How Healthcare Employers Can Manage Nursing Talent More Strategically
Nurses are a critical part of the healthcare workforce, so the ongoing nursing shortage is a big challenge. Research by the American Association of Critical-Care Nurses says that while nurses report being highly satisfied with their career path, 54 percent said they plan to leave their current job within three years.
Problems with the work environment were a major contributor to this restlessness, especially the lack of appropriate staffing. Only 39 percent of respondents said that they had adequate staffing with the right knowledge and skills at least 75 percent of the time. Also, 86 percent said they had experienced at least one incident of verbal or physical abuse in the past year, or sexual harassment or discrimination, mostly by patients.
So how can healthcare organizations optimize their nursing talent management strategy to succeed in this competitive environment? Here are some suggestions.
Address Problems with Working Conditions
First and foremost, healthcare organizations need to address problems in the work environment that can lead to employee dissatisfaction, burnout and turnover, and that starts with nursing management. The AACN report found a relationship between nurses’ intent to leave a position and their perception of their frontline managers. “Investing in educating and supporting frontline nurse managers is a key strategy to improving retention of direct care nurses,” says Beth Ulrich, principal investigator for the study.
Employers have to address working conditions — including staffing levels — to reduce turnover and improve retention, she says. “For example, the results of the study show that intent to leave is significantly lower for nurses in units that have implemented the AACN Healthy Work Environment Standards,” Ulrich says.
Investing in additional support for nurses can also reduce burnout and improve retention. Support staff such as medical assistants and nurse assistants and tech tools that streamline work processes help reduce the burden on nurses, says Sayeed Islam, Assistant Professor of Organizational Psychology at Farmingdale State Collegeand Vice President of Consulting for Talent Metrics.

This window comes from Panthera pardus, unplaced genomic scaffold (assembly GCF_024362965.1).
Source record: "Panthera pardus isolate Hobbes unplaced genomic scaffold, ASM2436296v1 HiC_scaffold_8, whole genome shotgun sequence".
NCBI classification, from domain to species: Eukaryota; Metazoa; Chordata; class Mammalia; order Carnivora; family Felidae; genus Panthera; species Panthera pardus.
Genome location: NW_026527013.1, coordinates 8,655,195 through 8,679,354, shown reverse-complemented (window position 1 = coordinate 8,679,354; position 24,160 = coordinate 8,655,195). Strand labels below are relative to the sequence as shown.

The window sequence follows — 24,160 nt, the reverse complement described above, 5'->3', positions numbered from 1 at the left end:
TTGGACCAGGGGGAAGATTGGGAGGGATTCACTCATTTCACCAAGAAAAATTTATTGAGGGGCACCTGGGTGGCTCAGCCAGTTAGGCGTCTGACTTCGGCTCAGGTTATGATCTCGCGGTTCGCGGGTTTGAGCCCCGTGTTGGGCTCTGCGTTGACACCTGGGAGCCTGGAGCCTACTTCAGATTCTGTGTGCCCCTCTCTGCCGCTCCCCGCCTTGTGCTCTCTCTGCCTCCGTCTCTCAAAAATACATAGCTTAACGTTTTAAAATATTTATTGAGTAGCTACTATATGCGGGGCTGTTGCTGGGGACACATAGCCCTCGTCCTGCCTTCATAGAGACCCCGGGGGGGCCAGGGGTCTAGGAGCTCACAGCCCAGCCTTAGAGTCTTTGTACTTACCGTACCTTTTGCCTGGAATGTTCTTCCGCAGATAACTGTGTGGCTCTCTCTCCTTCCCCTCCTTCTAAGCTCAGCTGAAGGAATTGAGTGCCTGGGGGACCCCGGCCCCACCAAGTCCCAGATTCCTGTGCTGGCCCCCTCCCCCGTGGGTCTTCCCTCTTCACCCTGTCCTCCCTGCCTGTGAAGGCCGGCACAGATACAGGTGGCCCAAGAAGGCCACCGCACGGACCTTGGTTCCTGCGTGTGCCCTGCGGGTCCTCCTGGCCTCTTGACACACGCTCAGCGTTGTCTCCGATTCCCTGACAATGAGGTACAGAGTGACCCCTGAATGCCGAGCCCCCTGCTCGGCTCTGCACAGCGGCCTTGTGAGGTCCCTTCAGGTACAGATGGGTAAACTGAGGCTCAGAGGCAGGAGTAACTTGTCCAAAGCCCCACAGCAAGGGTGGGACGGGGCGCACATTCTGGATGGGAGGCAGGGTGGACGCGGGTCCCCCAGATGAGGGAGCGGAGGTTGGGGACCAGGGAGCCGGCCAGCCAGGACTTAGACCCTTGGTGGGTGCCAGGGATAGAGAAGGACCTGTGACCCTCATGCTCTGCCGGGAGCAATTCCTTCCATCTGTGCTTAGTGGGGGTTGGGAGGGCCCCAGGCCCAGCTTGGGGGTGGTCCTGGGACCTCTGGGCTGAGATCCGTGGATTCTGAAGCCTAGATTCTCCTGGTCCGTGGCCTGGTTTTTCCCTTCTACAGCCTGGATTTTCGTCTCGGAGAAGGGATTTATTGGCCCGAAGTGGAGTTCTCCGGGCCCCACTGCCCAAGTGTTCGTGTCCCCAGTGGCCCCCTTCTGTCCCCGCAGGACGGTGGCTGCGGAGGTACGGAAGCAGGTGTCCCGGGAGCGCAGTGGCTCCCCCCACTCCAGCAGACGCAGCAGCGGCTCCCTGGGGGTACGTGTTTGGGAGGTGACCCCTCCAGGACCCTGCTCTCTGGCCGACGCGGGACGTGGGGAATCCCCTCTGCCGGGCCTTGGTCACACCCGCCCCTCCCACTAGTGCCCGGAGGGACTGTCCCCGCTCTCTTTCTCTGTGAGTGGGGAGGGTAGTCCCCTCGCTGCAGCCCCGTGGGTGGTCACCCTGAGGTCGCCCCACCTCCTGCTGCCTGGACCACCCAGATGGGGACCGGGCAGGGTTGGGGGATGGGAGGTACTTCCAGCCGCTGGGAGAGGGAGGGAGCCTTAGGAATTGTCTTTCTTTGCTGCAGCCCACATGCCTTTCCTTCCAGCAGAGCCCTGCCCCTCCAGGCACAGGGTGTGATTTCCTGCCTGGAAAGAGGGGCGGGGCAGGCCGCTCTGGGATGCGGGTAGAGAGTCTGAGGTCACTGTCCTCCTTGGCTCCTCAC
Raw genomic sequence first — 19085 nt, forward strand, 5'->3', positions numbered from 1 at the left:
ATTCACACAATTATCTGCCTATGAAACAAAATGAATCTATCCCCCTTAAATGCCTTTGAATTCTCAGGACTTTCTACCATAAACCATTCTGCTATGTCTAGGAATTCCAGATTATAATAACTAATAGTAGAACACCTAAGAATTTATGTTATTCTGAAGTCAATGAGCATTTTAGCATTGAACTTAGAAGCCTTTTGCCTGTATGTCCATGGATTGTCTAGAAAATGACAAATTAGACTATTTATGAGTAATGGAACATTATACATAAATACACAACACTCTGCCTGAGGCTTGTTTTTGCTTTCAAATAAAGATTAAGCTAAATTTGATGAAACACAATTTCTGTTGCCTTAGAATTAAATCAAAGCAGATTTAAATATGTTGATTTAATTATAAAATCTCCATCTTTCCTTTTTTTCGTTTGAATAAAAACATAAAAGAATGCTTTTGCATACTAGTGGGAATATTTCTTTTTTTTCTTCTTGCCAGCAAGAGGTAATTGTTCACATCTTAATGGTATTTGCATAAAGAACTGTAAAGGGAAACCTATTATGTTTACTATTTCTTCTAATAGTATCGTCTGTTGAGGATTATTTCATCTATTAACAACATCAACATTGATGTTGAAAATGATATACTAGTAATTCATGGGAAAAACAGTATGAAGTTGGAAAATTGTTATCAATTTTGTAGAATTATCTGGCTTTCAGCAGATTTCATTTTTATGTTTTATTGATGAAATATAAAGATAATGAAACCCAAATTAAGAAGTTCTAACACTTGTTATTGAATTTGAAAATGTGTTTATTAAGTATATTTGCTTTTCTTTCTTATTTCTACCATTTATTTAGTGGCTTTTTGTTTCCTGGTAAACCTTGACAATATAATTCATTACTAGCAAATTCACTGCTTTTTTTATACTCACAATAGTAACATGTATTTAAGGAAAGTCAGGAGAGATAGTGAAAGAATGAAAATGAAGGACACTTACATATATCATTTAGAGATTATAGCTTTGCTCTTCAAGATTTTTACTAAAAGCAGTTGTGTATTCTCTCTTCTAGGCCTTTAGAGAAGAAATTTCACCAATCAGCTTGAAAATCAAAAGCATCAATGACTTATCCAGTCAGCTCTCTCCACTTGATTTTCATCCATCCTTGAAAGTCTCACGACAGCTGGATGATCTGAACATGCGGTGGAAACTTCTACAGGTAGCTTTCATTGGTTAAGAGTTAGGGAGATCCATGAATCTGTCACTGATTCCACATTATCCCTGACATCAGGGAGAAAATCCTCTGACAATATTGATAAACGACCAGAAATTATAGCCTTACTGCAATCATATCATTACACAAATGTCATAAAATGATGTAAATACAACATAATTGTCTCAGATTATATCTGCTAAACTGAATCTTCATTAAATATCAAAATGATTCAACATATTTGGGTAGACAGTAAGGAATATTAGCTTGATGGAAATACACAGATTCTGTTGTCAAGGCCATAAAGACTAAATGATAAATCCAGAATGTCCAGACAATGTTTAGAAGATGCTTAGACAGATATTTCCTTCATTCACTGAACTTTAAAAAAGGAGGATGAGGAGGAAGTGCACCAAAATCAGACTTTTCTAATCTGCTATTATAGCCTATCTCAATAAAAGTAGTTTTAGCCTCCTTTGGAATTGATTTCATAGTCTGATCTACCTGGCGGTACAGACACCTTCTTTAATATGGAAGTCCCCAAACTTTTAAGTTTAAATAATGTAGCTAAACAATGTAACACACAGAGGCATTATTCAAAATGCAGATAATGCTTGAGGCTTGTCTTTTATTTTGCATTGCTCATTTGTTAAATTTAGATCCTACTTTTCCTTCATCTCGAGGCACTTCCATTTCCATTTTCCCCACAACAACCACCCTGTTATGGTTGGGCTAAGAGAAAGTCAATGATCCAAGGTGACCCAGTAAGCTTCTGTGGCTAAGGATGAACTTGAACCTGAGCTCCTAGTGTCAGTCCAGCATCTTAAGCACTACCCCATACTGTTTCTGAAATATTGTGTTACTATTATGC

Identify Pain Points
Internal benchmarking can help employers identify problem areas in recruitment and sources for workforce attribution. “Find out what works in your own organization by performing internal benchmarking of practices and policies,” says Matt Stevenson, a partner at Mercer.
Employment data can be a valuable tool to better manage nursing talent, Stevenson says. “What organizations have now, which they probably didn't have 15 years ago, is all this data at their fingertips on what works and doesn't work,” he says.
Data-based decision making and predictive analytics can help set workforce benchmarks and goals, he says. What are your pay benchmarks? When were employees hired and how long have they been employed? What nursing program did they attend? How long do nurses stay before leaving? The answers to these questions can provide invaluable data for predicting attrition and turnover, and for figuring out how to address problems in your talent pipeline, Stevenson says.
Up-Skill Your Existing Workforce
Digital convergence and a lack of key talent has forced many industries to focus on up-skilling rather than acquiring new talent, but the nursing industry has lagged on this.
Investing in your existing workforce can help you create the nursing talent you need when competition is fierce, Stevenson says. “When employers can't find the nurses they need, it makes a lot of sense to determine if your certified nurse assistants want to go to nursing school,” he says. “These people are already part of your workforce and are more likely to stay than the people you bring in from the outside. They've already made that decision to be part of your organization.”
Employer-funded opportunities for advancement and professional development are also important, Ulrich says. She notes that tuition reimbursement, flexible schedules, support groups and career planning are ways to help nurses remain a part of your workforce while they return to school for additional training.
Up-skilling also can help reduce the burnout that drives turnover, says Kelly Kester, a nursing manager at Duke University Hospital. “Providing long-term education and development plans for nurses will keep them interested and excited about their work,” Kester says.
There’s no magic bullet to solve the nursing talent shortage. But nurses who feel that their employer values them and is invested in their success are more likely to stay. Employers that focus on improving the work environment and investing in their nurses’ success will be the best positioned to attract — and keep — the talent they need.